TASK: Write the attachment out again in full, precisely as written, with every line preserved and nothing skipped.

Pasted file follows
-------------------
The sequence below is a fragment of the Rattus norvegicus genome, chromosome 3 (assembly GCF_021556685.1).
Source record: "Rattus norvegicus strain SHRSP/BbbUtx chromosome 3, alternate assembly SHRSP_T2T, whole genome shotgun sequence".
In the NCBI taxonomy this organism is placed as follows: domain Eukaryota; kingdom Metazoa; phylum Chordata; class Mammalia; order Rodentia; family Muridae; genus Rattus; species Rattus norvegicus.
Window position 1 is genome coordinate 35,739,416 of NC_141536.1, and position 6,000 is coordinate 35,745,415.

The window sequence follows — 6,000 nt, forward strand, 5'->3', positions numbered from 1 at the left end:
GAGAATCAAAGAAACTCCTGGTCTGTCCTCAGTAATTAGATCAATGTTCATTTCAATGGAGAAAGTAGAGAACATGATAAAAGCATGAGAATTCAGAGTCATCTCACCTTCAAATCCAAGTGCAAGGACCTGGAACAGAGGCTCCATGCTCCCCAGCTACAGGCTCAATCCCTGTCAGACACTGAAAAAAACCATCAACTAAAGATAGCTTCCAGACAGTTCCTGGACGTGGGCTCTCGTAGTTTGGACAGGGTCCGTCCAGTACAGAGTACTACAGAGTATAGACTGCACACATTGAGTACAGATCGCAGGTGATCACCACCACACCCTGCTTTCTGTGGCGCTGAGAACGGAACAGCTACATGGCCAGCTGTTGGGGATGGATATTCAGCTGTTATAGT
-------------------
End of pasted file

The sequence below is a fragment of the Rattus norvegicus genome, chromosome 3 (assembly GCF_021556685.1).
Source record: "Rattus norvegicus strain SHRSP/BbbUtx chromosome 3, alternate assembly SHRSP_T2T, whole genome shotgun sequence".
In the NCBI taxonomy this organism is placed as follows: domain Eukaryota; kingdom Metazoa; phylum Chordata; class Mammalia; order Rodentia; family Muridae; genus Rattus; species Rattus norvegicus.
Window position 1 is genome coordinate 35,739,416 of NC_141536.1, and position 6,000 is coordinate 35,745,415.

The window sequence follows — 6,000 nt, forward strand, 5'->3', positions numbered from 1 at the left end:
GAGAATCAAAGAAACTCCTGGTCTGTCCTCAGTAATTAGATCAATGTTCATTTCAATGGAGAAAGTAGAGAACATGATAAAAGCATGAGAATTCAGAGTCATCTCACCTTCAAATCCAAGTGCAAGGACCTGGAACAGAGGCTCCATGCTCCCCAGCTACAGGCTCAATCCCTGTCAGACACTGAAAAAAACCATCAACTAAAGATAGCTTCCAGACAGTTCCTGGACGTGGGCTCTCGTAGTTTGGACAGGGTCCGTCCAGTACAGAGTACTACAGAGTATAGACTGCACACATTGAGTACAGATCGCAGGTGATCACCACCACACCCTGCTTTCTGTGGCGCTGAGAACGGAACAGCTACATGGCCAGCTGTTGGGGATGGATATTCAGCTGTTATAGT